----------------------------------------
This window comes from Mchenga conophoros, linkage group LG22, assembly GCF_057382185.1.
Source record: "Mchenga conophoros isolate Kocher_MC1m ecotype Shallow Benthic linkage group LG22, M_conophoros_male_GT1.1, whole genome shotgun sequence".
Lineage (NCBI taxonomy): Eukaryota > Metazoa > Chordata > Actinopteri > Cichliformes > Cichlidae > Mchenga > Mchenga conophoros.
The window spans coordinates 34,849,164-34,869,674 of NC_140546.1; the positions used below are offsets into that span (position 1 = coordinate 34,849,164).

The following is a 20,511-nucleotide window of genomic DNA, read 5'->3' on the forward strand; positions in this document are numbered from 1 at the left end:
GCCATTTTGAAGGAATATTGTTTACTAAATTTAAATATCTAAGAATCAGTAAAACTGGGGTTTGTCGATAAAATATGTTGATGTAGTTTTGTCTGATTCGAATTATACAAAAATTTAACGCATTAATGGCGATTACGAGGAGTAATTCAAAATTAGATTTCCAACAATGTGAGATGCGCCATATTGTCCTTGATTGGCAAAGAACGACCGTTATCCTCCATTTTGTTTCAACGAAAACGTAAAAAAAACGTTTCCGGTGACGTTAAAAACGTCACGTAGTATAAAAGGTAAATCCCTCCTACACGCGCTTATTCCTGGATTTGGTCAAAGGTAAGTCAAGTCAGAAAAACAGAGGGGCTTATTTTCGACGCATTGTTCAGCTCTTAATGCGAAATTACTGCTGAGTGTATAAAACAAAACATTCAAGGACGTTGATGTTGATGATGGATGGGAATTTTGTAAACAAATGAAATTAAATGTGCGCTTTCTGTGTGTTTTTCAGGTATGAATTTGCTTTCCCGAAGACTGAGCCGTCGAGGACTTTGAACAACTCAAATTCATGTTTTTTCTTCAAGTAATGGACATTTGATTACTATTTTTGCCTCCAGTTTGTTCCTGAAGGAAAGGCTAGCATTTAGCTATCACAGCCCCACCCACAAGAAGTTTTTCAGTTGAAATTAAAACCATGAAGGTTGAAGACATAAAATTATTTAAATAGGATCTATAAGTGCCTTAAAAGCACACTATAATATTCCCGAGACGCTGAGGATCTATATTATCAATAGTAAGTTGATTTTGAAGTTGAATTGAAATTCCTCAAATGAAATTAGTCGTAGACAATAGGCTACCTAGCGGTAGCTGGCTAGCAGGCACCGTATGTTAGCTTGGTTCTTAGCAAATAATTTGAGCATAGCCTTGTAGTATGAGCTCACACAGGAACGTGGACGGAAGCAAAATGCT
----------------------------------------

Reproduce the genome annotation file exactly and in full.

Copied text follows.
This window comes from Mchenga conophoros, linkage group LG22, assembly GCF_057382185.1.
Source record: "Mchenga conophoros isolate Kocher_MC1m ecotype Shallow Benthic linkage group LG22, M_conophoros_male_GT1.1, whole genome shotgun sequence".
Lineage (NCBI taxonomy): Eukaryota > Metazoa > Chordata > Actinopteri > Cichliformes > Cichlidae > Mchenga > Mchenga conophoros.
The window spans coordinates 34,849,164-34,869,674 of NC_140546.1; the positions used below are offsets into that span (position 1 = coordinate 34,849,164).

The following is a 20,511-nucleotide window of genomic DNA, read 5'->3' on the forward strand; positions in this document are numbered from 1 at the left end:
GCCATTTTGAAGGAATATTGTTTACTAAATTTAAATATCTAAGAATCAGTAAAACTGGGGTTTGTCGATAAAATATGTTGATGTAGTTTTGTCTGATTCGAATTATACAAAAATTTAACGCATTAATGGCGATTACGAGGAGTAATTCAAAATTAGATTTCCAACAATGTGAGATGCGCCATATTGTCCTTGATTGGCAAAGAACGACCGTTATCCTCCATTTTGTTTCAACGAAAACGTAAAAAAAACGTTTCCGGTGACGTTAAAAACGTCACGTAGTATAAAAGGTAAATCCCTCCTACACGCGCTTATTCCTGGATTTGGTCAAAGGTAAGTCAAGTCAGAAAAACAGAGGGGCTTATTTTCGACGCATTGTTCAGCTCTTAATGCGAAATTACTGCTGAGTGTATAAAACAAAACATTCAAGGACGTTGATGTTGATGATGGATGGGAATTTTGTAAACAAATGAAATTAAATGTGCGCTTTCTGTGTGTTTTTCAGGTATGAATTTGCTTTCCCGAAGACTGAGCCGTCGAGGACTTTGAACAACTCAAATTCATGTTTTTTCTTCAAGTAATGGACATTTGATTACTATTTTTGCCTCCAGTTTGTTCCTGAAGGAAAGGCTAGCATTTAGCTATCACAGCCCCACCCACAAGAAGTTTTTCAGTTGAAATTAAAACCATGAAGGTTGAAGACATAAAATTATTTAAATAGGATCTATAAGTGCCTTAAAAGCACACTATAATATTCCCGAGACGCTGAGGATCTATATTATCAATAGTAAGTTGATTTTGAAGTTGAATTGAAATTCCTCAAATGAAATTAGTCGTAGACAATAGGCTACCTAGCGGTAGCTGGCTAGCAGGCACCGTATGTTAGCTTGGTTCTTAGCAAATAATTTGAGCATAGCCTTGTAGTATGAGCTCACACAGGAACGTGGACGGAAGCAAAATGCT